Todd Adams: If you are somebody who doesn’t get any sleep and doesn’t do any exercise and is watching the news on a constant basis and completely fear inducing, it’s no wonder that when your kid challenges you, because our kids challenges on a daily basis. If we’re on an empty tank, we’re probably not going to have a lot of capacity for empathy and compassion and connection. The kids are two, that means you probably sleep deprived. If your kids are 12, you could probably do something to make sure that you’re filling your own tank, whether it’d be self care, meditation, exercise, sleeping. For me, it’s just if I’m annoyed going into a conversation and I’m tired and I’m exhausted, it’s really tough for me to stay above the line. It’s very easy for me to drop below. It’s just about having as close to maybe a half or three quarter of a tank versus being empty.
Cathy Adams: Well, you can’t be patient if you’re feeling overwhelmed all the time. If you … You can’t have a conversation that is impactful. When I’m teaching this, I always talk about a glass of water. If you are a glass of water and you want to give to other people, you have to keep the glass full or like Todd said, at least half full. We’re not perfect. If you’re already empty, you have nothing to give. There’s no water to offer to the person next to you. I know that it can sound very cliche, but if we really live that, if we practice that I have to take care of myself to take care of you. The two things I say to moms all the time is that if you feel like you don’t have five minutes for either quiet time or meditation or stillness, whatever you want to call it, if you don’t have five minutes, then you need to take 30 minutes for it, because that’s how busy your life is become is that you have to start kind of breaking down that belief system that you don’t have time.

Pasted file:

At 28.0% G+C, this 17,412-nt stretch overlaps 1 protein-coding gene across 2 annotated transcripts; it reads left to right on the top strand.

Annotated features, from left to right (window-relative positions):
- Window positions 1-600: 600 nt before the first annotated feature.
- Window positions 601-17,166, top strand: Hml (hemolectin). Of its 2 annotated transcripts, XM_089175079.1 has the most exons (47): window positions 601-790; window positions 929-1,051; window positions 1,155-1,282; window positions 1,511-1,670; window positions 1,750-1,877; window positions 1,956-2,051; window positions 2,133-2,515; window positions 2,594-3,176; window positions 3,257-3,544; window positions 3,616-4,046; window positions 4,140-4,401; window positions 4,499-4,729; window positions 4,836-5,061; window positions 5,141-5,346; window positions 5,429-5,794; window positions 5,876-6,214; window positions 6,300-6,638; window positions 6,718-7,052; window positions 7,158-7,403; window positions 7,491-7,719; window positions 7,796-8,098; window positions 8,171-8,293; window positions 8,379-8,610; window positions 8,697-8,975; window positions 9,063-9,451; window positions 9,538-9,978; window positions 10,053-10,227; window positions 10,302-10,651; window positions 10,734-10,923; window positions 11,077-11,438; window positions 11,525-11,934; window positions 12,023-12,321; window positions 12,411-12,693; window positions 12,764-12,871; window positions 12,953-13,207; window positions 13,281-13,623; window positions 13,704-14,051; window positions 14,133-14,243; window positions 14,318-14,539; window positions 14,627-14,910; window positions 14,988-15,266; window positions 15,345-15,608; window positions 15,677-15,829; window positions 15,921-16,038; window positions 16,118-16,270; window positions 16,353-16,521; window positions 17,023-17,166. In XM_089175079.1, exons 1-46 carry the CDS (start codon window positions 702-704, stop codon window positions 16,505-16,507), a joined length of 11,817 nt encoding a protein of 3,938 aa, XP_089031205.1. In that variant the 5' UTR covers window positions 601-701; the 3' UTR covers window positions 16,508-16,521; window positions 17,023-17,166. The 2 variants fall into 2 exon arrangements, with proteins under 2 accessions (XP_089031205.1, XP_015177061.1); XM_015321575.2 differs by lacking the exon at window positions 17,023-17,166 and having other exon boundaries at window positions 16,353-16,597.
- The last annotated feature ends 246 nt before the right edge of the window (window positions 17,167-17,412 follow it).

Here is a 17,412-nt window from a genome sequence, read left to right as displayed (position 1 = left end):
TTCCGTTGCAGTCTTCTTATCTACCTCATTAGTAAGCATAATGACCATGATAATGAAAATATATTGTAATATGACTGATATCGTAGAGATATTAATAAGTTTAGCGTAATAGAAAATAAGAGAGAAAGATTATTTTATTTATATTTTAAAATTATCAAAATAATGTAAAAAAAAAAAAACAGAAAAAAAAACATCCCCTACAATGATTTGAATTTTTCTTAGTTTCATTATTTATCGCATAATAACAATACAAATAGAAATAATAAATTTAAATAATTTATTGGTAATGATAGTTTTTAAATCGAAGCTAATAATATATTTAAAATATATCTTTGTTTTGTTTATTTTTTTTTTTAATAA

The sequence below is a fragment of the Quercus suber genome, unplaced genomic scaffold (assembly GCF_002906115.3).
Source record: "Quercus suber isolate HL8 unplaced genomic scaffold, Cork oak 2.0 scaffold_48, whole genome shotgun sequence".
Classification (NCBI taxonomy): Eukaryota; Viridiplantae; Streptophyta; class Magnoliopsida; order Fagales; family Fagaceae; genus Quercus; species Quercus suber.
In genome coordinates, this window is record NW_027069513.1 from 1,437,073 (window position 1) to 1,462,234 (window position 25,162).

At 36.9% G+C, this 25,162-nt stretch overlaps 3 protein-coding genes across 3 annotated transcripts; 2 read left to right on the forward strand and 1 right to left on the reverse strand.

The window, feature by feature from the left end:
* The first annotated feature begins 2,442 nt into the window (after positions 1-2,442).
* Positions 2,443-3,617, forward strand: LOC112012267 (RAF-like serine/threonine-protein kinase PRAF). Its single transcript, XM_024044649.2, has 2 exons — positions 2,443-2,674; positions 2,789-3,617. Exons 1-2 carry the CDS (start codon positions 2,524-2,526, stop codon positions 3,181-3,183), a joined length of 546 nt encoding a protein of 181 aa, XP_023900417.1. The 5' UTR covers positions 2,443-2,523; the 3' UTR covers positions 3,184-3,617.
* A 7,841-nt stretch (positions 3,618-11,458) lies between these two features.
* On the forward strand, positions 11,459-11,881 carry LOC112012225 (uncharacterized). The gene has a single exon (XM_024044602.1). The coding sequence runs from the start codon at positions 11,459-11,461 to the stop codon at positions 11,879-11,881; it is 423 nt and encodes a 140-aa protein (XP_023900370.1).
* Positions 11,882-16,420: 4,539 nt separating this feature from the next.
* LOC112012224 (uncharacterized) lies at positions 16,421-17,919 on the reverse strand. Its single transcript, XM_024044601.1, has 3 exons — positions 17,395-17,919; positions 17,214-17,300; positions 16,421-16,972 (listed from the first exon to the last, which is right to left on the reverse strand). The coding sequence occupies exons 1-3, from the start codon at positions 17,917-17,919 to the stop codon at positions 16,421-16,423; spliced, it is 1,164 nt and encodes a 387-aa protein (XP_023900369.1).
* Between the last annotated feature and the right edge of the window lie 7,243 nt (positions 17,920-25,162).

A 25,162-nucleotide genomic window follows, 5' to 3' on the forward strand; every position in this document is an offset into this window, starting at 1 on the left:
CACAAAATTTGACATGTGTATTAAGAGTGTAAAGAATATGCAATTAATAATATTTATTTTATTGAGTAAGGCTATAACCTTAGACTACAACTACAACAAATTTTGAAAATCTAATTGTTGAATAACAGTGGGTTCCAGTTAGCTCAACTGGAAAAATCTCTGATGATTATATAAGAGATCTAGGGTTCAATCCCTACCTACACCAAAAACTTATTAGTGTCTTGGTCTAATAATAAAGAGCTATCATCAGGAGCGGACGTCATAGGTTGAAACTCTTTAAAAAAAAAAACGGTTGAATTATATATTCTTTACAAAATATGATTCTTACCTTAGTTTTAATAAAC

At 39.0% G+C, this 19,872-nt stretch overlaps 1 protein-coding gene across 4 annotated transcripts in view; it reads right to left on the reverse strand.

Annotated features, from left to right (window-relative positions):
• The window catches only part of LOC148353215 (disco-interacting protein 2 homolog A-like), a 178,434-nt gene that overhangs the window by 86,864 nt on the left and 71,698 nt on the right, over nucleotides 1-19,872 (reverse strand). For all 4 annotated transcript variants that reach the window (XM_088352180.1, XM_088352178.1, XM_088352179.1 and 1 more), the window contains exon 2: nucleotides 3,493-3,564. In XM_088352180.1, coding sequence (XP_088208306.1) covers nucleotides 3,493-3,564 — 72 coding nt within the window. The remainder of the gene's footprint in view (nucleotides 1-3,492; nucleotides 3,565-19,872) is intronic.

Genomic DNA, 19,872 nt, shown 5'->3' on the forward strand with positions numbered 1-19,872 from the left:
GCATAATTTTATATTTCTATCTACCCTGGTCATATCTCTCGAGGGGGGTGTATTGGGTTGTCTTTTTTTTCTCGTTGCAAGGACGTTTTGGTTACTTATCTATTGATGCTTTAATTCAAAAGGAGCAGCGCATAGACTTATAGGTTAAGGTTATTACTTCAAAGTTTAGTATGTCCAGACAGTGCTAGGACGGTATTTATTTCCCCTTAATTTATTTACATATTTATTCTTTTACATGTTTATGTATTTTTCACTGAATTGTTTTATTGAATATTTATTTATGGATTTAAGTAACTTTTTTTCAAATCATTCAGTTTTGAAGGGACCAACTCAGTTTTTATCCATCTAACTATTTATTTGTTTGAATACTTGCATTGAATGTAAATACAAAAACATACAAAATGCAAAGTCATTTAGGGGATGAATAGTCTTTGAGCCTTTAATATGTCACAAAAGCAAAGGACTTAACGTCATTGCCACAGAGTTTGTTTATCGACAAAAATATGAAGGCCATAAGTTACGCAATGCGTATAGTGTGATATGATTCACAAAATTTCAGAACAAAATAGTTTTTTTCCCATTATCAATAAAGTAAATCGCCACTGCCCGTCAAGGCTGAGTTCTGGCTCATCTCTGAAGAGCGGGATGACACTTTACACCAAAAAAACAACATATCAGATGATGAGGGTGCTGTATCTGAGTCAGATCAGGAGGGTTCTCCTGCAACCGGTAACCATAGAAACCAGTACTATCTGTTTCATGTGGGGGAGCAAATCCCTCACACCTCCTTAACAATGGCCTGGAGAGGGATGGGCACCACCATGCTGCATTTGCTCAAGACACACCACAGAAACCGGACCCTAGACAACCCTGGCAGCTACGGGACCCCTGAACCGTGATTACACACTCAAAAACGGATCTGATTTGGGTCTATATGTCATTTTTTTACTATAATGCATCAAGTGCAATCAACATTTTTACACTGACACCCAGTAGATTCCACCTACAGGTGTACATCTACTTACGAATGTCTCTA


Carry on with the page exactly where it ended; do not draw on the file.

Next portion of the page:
Todd Adams: What’s interesting about all this is because we’re parents and we brought these kids into this world, we think that they should always come first at the expense of everything and sometimes at the expense of ourselves and sometimes it’s at the expense of our relationship with our partner. When I’m coaching guys, I try to tell them to take care of yourself first then invest in your relationship with your partner second and your kids come third. There are so many people that have blow back on me because they think that’s upside down. There’s no way that you can give to your partner unless you’re first giving yourself. There’s no way that you’re going to teach your daughters how to have a good husband …